Sahvir Wheeler says he expects to shoot at least 35 percent from beyond the arc this season

Aritcle written by:Zack GeogheganZack Geoghegan

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Sahvir Wheeler
(Photo by Austin McAfee/Icon Sportswire via Getty Images)

(Photo by Austin McAfee/Icon Sportswire via Getty Images)

If there is one area of Sahvir Wheeler’s game that everyone would agree needs improvement, it would be his outside jump shot.

During his freshman season at Georgia in 2019-20, the 5-foot-10 point guard (who might be closer to 5-foot-8) shot a modest 32 percent from the three-point line on a mere 1.6 attempts per outing. Fast forward to his sophomore year and the numbers took a nosedive. Wheeler made just 22.5 percent of his outside looks while nearly doubling his output at 3.1 attempts per contest.

In his two full seasons as a Bulldog, spread across 57 total games, Wheeler finished as a 26.5 percent three-point shooter (34-130), a well-below average mark, and one that would classify him as a liability from that area.

He can do almost everything else on the court, though. His defensive ability, playmaking skills, and penchant for slithering into the lane are second to none are a few of the main reasons why Kentucky head coach John Calipari brought Wheeler on board. Luckily for Wheeler, he’ll have plenty of shooters surrounding him with snipers such as Dontaie Allen, C.J. Fredrick, Kellan Grady, TyTy Washington, and possibly Davion Mintz. Having teammates who can make shots from beyond the arc will help take the pressure off Wheeler to do the same, something he didn’t have the luxury of while at Georgia.

That being said, Wheeler is not even close to content with how he shot the ball the last two seasons. During Kentucky’s Father-Son Camp on Friday, he spoke with the media face-to-face for the first time and said that he expects to shoot at least 35 percent from beyond the arc this coming season.

35-plus (percent) definitely. I expect that, and if you wanna come test it out we can have a little shootout ourselves,” Wheeler said with a smile about his three-point shot. “We’ll see what it’s really about. But I definitely expect, from three, to shoot the ball a lot better than I did last year. I’ve put in a lot of time, a lot of reps. The confidence has always been there but fixing some things mechanically. I think I’m going to have a really good year.”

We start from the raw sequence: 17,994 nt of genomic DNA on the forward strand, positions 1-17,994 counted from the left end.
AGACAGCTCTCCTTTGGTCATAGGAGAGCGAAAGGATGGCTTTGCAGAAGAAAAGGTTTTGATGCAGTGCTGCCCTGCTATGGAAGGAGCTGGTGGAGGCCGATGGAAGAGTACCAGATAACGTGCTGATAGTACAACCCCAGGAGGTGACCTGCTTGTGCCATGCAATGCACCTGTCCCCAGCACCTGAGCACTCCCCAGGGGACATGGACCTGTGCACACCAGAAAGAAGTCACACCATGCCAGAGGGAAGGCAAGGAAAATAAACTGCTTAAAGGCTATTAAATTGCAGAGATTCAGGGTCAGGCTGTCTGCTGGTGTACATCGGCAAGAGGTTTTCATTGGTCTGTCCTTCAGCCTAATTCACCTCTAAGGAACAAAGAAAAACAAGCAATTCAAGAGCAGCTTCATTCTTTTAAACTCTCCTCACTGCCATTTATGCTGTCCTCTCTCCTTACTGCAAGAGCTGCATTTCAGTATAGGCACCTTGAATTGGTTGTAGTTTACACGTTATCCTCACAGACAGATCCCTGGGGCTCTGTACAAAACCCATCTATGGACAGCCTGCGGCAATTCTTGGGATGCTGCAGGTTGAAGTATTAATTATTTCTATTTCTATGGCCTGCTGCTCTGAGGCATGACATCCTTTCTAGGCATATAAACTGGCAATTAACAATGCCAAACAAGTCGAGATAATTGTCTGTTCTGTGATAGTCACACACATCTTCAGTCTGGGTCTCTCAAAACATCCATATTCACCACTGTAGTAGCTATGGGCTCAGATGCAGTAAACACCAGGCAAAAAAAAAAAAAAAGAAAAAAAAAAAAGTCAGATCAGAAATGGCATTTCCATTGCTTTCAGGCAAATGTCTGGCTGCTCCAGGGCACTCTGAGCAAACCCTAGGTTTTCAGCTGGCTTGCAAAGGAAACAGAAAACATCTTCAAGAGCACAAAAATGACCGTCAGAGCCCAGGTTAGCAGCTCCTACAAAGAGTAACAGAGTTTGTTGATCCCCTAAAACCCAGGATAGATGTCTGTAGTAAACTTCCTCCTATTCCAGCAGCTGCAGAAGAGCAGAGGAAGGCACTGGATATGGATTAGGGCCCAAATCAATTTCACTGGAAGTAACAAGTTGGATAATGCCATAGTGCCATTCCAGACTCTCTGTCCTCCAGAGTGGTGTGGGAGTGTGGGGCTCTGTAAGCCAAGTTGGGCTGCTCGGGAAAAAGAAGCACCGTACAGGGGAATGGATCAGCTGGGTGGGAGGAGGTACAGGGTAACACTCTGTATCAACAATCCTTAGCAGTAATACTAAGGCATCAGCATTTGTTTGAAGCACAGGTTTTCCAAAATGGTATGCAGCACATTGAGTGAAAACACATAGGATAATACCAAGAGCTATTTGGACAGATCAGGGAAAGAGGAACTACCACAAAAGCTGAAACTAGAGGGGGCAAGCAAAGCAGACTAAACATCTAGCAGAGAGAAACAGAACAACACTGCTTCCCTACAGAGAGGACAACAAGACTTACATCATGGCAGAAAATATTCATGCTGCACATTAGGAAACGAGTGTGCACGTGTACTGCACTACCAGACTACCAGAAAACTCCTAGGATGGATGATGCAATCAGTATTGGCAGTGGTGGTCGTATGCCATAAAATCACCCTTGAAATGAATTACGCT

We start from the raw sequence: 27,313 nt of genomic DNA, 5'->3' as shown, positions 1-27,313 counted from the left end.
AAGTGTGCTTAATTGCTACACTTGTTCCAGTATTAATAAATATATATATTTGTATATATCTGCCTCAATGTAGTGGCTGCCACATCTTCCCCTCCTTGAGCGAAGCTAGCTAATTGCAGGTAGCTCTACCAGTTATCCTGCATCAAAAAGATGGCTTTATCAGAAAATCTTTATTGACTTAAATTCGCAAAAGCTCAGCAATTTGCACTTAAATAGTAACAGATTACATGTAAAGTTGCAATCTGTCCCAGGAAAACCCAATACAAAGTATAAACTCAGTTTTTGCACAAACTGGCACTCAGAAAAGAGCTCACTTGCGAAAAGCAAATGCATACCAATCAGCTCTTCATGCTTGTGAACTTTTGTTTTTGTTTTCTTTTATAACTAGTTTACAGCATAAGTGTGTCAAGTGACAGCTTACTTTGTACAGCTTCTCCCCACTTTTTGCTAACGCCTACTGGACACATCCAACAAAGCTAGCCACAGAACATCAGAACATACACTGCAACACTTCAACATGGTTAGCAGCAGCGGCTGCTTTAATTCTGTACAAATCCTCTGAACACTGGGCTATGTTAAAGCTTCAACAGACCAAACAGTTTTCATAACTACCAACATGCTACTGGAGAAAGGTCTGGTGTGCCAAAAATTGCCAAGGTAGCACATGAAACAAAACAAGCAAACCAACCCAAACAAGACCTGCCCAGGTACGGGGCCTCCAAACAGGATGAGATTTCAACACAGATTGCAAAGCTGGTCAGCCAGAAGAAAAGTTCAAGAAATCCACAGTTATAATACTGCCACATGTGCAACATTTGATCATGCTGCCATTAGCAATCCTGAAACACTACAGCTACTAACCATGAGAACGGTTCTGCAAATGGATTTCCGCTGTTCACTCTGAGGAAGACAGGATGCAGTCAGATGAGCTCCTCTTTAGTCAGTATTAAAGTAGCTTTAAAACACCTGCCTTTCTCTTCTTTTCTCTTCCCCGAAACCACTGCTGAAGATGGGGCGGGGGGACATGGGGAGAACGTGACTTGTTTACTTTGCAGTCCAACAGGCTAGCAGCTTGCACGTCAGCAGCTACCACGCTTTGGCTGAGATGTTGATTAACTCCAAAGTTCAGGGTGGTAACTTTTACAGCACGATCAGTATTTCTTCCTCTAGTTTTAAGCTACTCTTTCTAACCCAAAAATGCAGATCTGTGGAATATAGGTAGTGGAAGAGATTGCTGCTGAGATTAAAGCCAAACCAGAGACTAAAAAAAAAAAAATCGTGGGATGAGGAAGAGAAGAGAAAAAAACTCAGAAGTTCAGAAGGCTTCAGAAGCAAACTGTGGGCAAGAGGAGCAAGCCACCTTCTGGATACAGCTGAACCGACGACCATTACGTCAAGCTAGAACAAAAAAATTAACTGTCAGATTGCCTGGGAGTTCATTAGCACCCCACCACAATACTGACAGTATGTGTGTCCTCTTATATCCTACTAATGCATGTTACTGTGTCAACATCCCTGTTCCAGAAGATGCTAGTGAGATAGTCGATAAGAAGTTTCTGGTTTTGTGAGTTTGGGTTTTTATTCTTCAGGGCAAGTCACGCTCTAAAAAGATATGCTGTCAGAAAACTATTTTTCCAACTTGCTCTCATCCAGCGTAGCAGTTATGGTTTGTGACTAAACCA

Making a leap that significant in his three-point percentage will be a tall task, but not something that is out of the realm of possibility. He showed as a freshman that he could knock down nearly 1/3 of every outside look he attempted. In that season, he played alongside future No. 1 NBA Draft pick Anthony Edwards who could take the tough shots when Georgia’s offense bogged down.

This past season, without Edwards in the fold, Wheeler was left to do the dirty work himself, thus helping explain the poor mark of 22.5 percent from three as a sophomore. But it goes even deeper than that. Mechanically, Wheeler has been trying to lock down a more consistent and rhythmic motion on his jumper.

“Just having the same set point. I’m releasing the ball from the same spot every time, having consistency,” Wheeler said about what he’s improved on his long ball. “Sometimes I have a tendency to start the ball on my right side. It’s kinda hard to have consistency when you’re starting from the right side when I’m lefthanded. The ball should be lined up–hip, shoulder, follow-through–that’s the kinda things I’ve been focusing on and I’m seeing immediate results. I’ve been working hard since our last game which was Missouri back in March or whatever it was.”

Honestly, if Wheeler can become even a 30-32 percent three-point shooter for the 2021-22 season, Kentucky should be in a good spot. He simply needs to be respectable from that range so he can space the floor for the two or three shooters that will surround him. If defenders have to press up on Wheeler just a few inches more than they normally would, that’ll be enough room for him to explode and get into the paint where he shines the brightest.

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2021-09-25

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